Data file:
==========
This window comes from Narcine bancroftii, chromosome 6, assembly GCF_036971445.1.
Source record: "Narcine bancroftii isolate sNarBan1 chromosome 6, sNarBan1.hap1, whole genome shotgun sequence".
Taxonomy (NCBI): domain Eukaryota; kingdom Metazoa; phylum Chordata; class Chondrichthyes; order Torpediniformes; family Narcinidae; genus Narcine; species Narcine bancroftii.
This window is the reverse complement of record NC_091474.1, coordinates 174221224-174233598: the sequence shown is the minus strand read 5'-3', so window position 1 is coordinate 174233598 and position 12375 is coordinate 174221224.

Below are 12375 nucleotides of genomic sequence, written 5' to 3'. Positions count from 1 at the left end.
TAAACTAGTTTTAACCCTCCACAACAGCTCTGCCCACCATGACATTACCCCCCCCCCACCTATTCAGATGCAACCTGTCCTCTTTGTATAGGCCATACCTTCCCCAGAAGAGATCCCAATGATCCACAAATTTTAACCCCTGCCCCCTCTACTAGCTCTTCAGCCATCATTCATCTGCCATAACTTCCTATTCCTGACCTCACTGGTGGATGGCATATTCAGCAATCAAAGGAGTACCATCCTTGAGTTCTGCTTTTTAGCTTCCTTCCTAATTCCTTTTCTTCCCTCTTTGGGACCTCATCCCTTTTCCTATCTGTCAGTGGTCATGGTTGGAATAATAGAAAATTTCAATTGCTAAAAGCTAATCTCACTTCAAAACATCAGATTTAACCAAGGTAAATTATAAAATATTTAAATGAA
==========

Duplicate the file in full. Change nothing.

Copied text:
This window comes from Narcine bancroftii, chromosome 6, assembly GCF_036971445.1.
Source record: "Narcine bancroftii isolate sNarBan1 chromosome 6, sNarBan1.hap1, whole genome shotgun sequence".
Taxonomy (NCBI): domain Eukaryota; kingdom Metazoa; phylum Chordata; class Chondrichthyes; order Torpediniformes; family Narcinidae; genus Narcine; species Narcine bancroftii.
This window is the reverse complement of record NC_091474.1, coordinates 174221224-174233598: the sequence shown is the minus strand read 5'-3', so window position 1 is coordinate 174233598 and position 12375 is coordinate 174221224.

Below are 12375 nucleotides of genomic sequence, written 5' to 3'. Positions count from 1 at the left end.
TAAACTAGTTTTAACCCTCCACAACAGCTCTGCCCACCATGACATTACCCCCCCCCCACCTATTCAGATGCAACCTGTCCTCTTTGTATAGGCCATACCTTCCCCAGAAGAGATCCCAATGATCCACAAATTTTAACCCCTGCCCCCTCTACTAGCTCTTCAGCCATCATTCATCTGCCATAACTTCCTATTCCTGACCTCACTGGTGGATGGCATATTCAGCAATCAAAGGAGTACCATCCTTGAGTTCTGCTTTTTAGCTTCCTTCCTAATTCCTTTTCTTCCCTCTTTGGGACCTCATCCCTTTTCCTATCTGTCAGTGGTCATGGTTGGAATAATAGAAAATTTCAATTGCTAAAAGCTAATCTCACTTCAAAACATCAGATTTAACCAAGGTAAATTATAAAATATTTAAATGAA